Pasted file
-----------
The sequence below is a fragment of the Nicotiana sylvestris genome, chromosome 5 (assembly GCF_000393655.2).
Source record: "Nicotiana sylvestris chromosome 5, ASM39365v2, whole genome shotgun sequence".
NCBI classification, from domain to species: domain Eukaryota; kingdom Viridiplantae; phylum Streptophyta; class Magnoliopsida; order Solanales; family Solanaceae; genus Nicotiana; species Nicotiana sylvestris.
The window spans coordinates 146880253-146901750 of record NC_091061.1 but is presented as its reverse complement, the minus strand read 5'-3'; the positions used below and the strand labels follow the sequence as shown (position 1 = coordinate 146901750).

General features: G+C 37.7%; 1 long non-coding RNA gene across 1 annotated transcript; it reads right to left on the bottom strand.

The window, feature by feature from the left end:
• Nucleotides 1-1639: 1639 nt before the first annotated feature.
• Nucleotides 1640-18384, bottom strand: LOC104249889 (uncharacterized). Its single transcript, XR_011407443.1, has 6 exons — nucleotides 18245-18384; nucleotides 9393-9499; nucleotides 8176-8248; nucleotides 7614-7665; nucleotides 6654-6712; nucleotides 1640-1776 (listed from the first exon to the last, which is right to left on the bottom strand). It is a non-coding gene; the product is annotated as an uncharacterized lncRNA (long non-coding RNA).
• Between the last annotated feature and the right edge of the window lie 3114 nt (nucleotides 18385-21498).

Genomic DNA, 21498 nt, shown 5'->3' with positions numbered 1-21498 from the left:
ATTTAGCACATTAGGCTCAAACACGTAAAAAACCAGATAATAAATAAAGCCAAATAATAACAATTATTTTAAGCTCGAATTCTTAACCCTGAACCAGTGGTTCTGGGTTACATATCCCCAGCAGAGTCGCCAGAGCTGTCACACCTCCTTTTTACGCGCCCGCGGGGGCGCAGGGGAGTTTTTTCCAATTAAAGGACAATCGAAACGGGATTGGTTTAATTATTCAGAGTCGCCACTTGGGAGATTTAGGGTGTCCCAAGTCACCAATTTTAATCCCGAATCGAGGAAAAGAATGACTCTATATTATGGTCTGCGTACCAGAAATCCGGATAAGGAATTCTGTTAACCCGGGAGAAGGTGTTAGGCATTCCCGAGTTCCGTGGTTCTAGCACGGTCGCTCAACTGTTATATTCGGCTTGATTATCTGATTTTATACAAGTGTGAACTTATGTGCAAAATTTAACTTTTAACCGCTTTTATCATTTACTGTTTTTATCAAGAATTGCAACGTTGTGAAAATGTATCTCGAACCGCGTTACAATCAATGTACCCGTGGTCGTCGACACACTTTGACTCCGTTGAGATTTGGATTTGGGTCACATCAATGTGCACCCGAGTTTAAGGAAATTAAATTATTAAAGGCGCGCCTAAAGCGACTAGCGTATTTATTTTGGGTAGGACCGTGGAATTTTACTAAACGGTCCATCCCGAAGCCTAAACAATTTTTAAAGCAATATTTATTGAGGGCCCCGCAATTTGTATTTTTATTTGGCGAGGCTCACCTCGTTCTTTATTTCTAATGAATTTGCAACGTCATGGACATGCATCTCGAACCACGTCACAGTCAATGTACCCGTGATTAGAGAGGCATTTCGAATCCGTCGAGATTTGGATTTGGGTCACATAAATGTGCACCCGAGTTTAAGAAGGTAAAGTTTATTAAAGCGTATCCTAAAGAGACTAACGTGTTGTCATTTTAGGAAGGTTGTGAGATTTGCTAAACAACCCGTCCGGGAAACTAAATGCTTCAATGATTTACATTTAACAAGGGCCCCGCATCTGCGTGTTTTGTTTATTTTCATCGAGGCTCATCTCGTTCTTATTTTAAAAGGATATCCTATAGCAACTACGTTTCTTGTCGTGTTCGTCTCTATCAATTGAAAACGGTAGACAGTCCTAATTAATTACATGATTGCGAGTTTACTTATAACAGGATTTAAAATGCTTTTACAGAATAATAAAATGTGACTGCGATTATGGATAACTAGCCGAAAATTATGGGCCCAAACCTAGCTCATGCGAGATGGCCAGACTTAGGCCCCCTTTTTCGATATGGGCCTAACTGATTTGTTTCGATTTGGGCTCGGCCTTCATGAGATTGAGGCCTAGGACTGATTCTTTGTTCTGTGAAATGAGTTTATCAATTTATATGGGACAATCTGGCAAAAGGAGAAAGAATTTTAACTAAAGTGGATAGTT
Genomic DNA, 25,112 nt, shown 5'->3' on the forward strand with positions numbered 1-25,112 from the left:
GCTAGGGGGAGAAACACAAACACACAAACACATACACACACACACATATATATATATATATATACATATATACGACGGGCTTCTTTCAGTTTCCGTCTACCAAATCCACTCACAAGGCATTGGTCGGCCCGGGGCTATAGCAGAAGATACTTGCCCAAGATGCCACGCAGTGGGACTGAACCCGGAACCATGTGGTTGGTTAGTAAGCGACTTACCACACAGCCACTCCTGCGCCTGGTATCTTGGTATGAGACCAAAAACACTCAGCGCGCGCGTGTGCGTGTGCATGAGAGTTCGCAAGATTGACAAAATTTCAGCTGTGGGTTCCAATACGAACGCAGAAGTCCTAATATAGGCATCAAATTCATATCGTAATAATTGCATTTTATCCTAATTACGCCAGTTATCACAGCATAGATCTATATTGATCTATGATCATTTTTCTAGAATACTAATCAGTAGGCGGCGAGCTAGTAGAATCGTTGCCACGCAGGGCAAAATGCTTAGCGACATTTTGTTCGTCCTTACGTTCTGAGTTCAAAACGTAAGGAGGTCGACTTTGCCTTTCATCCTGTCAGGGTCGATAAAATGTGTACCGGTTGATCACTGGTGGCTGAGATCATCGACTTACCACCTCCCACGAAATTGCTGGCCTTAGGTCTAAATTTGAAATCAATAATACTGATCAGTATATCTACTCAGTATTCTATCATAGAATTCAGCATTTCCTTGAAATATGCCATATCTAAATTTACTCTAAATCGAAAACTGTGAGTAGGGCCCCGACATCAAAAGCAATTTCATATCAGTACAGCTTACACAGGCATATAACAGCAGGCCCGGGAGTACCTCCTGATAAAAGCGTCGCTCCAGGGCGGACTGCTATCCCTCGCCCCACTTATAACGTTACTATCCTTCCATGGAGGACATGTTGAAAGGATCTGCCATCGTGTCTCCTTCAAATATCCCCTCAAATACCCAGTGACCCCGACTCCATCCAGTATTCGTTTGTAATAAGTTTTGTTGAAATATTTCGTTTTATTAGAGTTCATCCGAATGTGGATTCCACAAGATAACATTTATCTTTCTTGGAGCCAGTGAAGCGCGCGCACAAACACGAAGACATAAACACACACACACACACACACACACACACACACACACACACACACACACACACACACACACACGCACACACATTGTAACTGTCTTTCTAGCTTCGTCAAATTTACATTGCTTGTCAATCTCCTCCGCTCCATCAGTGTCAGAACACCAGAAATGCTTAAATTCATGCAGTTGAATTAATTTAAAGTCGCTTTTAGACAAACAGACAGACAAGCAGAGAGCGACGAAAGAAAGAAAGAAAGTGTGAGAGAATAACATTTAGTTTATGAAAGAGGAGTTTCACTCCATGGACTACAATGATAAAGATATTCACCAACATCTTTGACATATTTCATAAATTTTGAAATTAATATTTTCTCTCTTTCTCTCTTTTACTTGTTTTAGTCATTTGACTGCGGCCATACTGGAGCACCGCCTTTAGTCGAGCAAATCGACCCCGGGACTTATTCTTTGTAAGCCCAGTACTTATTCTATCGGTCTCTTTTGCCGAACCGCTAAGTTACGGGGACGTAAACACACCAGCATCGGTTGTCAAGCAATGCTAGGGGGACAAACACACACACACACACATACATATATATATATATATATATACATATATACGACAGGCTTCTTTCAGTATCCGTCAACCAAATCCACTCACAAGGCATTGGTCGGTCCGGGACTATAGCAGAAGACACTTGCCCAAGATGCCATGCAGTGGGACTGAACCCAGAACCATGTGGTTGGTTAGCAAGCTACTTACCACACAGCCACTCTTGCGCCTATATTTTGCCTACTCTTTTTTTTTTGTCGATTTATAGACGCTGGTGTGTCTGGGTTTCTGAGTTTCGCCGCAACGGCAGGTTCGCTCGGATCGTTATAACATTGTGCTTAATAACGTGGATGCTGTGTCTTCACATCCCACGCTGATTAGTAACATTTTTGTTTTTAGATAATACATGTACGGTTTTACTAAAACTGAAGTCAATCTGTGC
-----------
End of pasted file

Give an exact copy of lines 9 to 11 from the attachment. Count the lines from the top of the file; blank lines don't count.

• Between the last annotated feature and the right edge of the window lie 3114 nt (nucleotides 18385-21498).

Genomic DNA, 21498 nt, shown 5'->3' with positions numbered 1-21498 from the left:
ATTTAGCACATTAGGCTCAAACACGTAAAAAACCAGATAATAAATAAAGCCAAATAATAACAATTATTTTAAGCTCGAATTCTTAACCCTGAACCAGTGGTTCTGGGTTACATATCCCCAGCAGAGTCGCCAGAGCTGTCACACCTCCTTTTTACGCGCCCGCGGGGGCGCAGGGGAGTTTTTTCCAATTAAAGGACAATCGAAACGGGATTGGTTTAATTATTCAGAGTCGCCACTTGGGAGATTTAGGGTGTCCCAAGTCACCAATTTTAATCCCGAATCGAGGAAAAGAATGACTCTATATTATGGTCTGCGTACCAGAAATCCGGATAAGGAATTCTGTTAACCCGGGAGAAGGTGTTAGGCATTCCCGAGTTCCGTGGTTCTAGCACGGTCGCTCAACTGTTATATTCGGCTTGATTATCTGATTTTATACAAGTGTGAACTTATGTGCAAAATTTAACTTTTAACCGCTTTTATCATTTACTGTTTTTATCAAGAATTGCAACGTTGTGAAAATGTATCTCGAACCGCGTTACAATCAATGTACCCGTGGTCGTCGACACACTTTGACTCCGTTGAGATTTGGATTTGGGTCACATCAATGTGCACCCGAGTTTAAGGAAATTAAATTATTAAAGGCGCGCCTAAAGCGACTAGCGTATTTATTTTGGGTAGGACCGTGGAATTTTACTAAACGGTCCATCCCGAAGCCTAAACAATTTTTAAAGCAATATTTATTGAGGGCCCCGCAATTTGTATTTTTATTTGGCGAGGCTCACCTCGTTCTTTATTTCTAATGAATTTGCAACGTCATGGACATGCATCTCGAACCACGTCACAGTCAATGTACCCGTGATTAGAGAGGCATTTCGAATCCGTCGAGATTTGGATTTGGGTCACATAAATGTGCACCCGAGTTTAAGAAGGTAAAGTTTATTAAAGCGTATCCTAAAGAGACTAACGTGTTGTCATTTTAGGAAGGTTGTGAGATTTGCTAAACAACCCGTCCGGGAAACTAAATGCTTCAATGATTTACATTTAACAAGGGCCCCGCATCTGCGTGTTTTGTTTATTTTCATCGAGGCTCATCTCGTTCTTATTTTAAAAGGATATCCTATAGCAACTACGTTTCTTGTCGTGTTCGTCTCTATCAATTGAAAACGGTAGACAGTCCTAATTAATTACATGATTGCGAGTTTACTTATAACAGGATTTAAAATGCTTTTACAGAATAATAAAATGTGACTGCGATTATGGATAACTAGCCGAAAATTATGGGCCCAAACCTAGCTCATGCGAGATGGCCAGACTTAGGCCCCCTTTTTCGATATGGGCCTAACTGATTTGTTTCGATTTGGGCTCGGCCTTCATGAGATTGAGGCCTAGGACTGATTCTTTGTTCTGTGAAATGAGTTTATCAATTTATATGGGACAATCTGGCAAAAGGAGAAAGAATTTTAACTAAAGTGGATAGTT